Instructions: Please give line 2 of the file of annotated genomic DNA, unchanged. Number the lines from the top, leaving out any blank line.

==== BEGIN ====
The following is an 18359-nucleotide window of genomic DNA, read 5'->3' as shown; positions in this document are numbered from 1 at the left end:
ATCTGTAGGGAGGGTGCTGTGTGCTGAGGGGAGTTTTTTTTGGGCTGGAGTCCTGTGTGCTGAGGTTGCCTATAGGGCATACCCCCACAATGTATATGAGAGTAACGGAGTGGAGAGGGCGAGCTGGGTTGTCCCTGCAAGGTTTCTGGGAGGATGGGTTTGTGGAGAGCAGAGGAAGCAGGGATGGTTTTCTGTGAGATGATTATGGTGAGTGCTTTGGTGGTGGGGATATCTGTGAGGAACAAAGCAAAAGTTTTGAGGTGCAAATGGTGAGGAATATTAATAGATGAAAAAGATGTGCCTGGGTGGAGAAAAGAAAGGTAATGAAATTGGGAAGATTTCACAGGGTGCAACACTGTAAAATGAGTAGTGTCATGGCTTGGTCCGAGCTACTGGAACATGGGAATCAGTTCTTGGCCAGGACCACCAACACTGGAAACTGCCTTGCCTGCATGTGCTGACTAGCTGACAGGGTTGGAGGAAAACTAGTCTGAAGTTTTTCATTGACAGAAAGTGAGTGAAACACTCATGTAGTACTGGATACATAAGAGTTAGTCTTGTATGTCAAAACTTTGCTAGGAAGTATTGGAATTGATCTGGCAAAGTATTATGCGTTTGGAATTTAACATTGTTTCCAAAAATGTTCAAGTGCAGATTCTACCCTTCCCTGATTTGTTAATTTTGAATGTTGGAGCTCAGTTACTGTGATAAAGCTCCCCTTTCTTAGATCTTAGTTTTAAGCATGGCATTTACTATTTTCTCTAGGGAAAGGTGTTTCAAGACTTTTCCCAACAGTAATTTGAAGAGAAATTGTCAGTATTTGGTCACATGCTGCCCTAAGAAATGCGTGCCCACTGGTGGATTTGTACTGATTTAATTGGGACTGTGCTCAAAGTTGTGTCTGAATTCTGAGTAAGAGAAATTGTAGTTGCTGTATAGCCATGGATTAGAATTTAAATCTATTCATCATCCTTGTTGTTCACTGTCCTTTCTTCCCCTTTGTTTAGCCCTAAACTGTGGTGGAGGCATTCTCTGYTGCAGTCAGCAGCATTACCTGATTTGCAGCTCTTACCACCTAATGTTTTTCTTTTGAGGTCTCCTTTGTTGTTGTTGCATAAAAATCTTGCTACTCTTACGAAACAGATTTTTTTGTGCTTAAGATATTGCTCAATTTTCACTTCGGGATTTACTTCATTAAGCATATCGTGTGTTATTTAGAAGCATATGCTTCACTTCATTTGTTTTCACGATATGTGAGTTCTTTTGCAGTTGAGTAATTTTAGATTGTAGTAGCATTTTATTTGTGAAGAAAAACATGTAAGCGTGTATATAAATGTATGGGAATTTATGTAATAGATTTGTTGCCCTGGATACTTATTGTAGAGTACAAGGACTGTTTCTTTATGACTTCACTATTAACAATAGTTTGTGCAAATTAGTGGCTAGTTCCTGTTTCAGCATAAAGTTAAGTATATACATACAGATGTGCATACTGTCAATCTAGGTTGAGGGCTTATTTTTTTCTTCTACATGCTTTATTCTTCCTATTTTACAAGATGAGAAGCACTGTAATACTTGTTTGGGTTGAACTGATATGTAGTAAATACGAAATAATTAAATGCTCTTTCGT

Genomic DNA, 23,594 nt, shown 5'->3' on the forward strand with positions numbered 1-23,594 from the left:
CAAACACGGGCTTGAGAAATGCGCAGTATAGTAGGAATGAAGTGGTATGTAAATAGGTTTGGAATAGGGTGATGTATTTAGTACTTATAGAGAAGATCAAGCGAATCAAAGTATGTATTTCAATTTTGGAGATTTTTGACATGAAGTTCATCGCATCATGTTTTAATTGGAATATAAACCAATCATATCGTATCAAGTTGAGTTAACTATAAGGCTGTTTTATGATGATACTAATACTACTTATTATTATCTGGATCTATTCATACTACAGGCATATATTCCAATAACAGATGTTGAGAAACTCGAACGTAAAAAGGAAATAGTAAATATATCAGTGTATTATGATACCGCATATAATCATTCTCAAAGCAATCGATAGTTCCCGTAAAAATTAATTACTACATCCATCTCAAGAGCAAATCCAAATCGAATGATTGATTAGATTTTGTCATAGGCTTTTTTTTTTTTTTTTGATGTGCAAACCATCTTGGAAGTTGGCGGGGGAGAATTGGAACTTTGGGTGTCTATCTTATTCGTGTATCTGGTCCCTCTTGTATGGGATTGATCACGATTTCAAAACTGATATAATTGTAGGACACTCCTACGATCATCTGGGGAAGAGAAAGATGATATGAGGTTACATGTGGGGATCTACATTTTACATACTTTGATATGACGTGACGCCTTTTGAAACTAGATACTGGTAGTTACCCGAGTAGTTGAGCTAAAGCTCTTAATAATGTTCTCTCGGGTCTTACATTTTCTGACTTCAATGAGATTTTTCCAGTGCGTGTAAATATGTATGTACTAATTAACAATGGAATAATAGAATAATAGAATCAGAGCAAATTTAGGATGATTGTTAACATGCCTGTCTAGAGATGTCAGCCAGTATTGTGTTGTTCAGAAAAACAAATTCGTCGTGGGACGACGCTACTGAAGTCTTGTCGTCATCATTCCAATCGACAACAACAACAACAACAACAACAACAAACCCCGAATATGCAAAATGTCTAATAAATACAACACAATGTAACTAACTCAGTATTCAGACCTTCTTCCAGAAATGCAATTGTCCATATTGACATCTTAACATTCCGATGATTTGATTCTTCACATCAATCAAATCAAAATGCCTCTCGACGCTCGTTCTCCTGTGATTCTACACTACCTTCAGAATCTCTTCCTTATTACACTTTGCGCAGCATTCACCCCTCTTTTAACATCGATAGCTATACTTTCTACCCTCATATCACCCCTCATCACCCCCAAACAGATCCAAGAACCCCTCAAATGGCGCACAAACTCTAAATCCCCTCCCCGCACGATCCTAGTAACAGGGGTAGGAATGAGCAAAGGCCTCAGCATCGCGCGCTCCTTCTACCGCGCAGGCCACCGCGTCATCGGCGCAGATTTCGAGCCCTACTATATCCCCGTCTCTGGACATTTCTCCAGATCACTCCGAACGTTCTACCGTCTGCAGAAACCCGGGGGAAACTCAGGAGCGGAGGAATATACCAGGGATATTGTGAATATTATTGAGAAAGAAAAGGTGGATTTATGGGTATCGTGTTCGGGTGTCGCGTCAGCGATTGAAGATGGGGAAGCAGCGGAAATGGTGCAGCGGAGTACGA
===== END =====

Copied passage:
ATCTGTAGGGAGGGTGCTGTGTGCTGAGGGGAGTTTTTTTTGGGCTGGAGTCCTGTGTGCTGAGGTTGCCTATAGGGCATACCCCCACAATGTATATGAGAGTAACGGAGTGGAGAGGGCGAGCTGGGTTGTCCCTGCAAGGTTTCTGGGAGGATGGGTTTGTGGAGAGCAGAGGAAGCAGGGATGGTTTTCTGTGAGATGATTATGGTGAGTGCTTTGGTGGTGGGGATATCTGTGAGGAACAAAGCAAAAGTTTTGAGGTGCAAATGGTGAGGAATATTAATAGATGAAAAAGATGTGCCTGGGTGGAGAAAAGAAAGGTAATGAAATTGGGAAGATTTCACAGGGTGCAACACTGTAAAATGAGTAGTGTCATGGCTTGGTCCGAGCTACTGGAACATGGGAATCAGTTCTTGGCCAGGACCACCAACACTGGAAACTGCCTTGCCTGCATGTGCTGACTAGCTGACAGGGTTGGAGGAAAACTAGTCTGAAGTTTTTCATTGACAGAAAGTGAGTGAAACACTCATGTAGTACTGGATACATAAGAGTTAGTCTTGTATGTCAAAACTTTGCTAGGAAGTATTGGAATTGATCTGGCAAAGTATTATGCGTTTGGAATTTAACATTGTTTCCAAAAATGTTCAAGTGCAGATTCTACCCTTCCCTGATTTGTTAATTTTGAATGTTGGAGCTCAGTTACTGTGATAAAGCTCCCCTTTCTTAGATCTTAGTTTTAAGCATGGCATTTACTATTTTCTCTAGGGAAAGGTGTTTCAAGACTTTTCCCAACAGTAATTTGAAGAGAAATTGTCAGTATTTGGTCACATGCTGCCCTAAGAAATGCGTGCCCACTGGTGGATTTGTACTGATTTAATTGGGACTGTGCTCAAAGTTGTGTCTGAATTCTGAGTAAGAGAAATTGTAGTTGCTGTATAGCCATGGATTAGAATTTAAATCTATTCATCATCCTTGTTGTTCACTGTCCTTTCTTCCCCTTTGTTTAGCCCTAAACTGTGGTGGAGGCATTCTCTGYTGCAGTCAGCAGCATTACCTGATTTGCAGCTCTTACCACCTAATGTTTTTCTTTTGAGGTCTCCTTTGTTGTTGTTGCATAAAAATCTTGCTACTCTTACGAAACAGATTTTTTTGTGCTTAAGATATTGCTCAATTTTCACTTCGGGATTTACTTCATTAAGCATATCGTGTGTTATTTAGAAGCATATGCTTCACTTCATTTGTTTTCACGATATGTGAGTTCTTTTGCAGTTGAGTAATTTTAGATTGTAGTAGCATTTTATTTGTGAAGAAAAACATGTAAGCGTGTATATAAATGTATGGGAATTTATGTAATAGATTTGTTGCCCTGGATACTTATTGTAGAGTACAAGGACTGTTTCTTTATGACTTCACTATTAACAATAGTTTGTGCAAATTAGTGGCTAGTTCCTGTTTCAGCATAAAGTTAAGTATATACATACAGATGTGCATACTGTCAATCTAGGTTGAGGGCTTATTTTTTTCTTCTACATGCTTTATTCTTCCTATTTTACAAGATGAGAAGCACTGTAATACTTGTTTGGGTTGAACTGATATGTAGTAAATACGAAATAATTAAATGCTCTTTCGT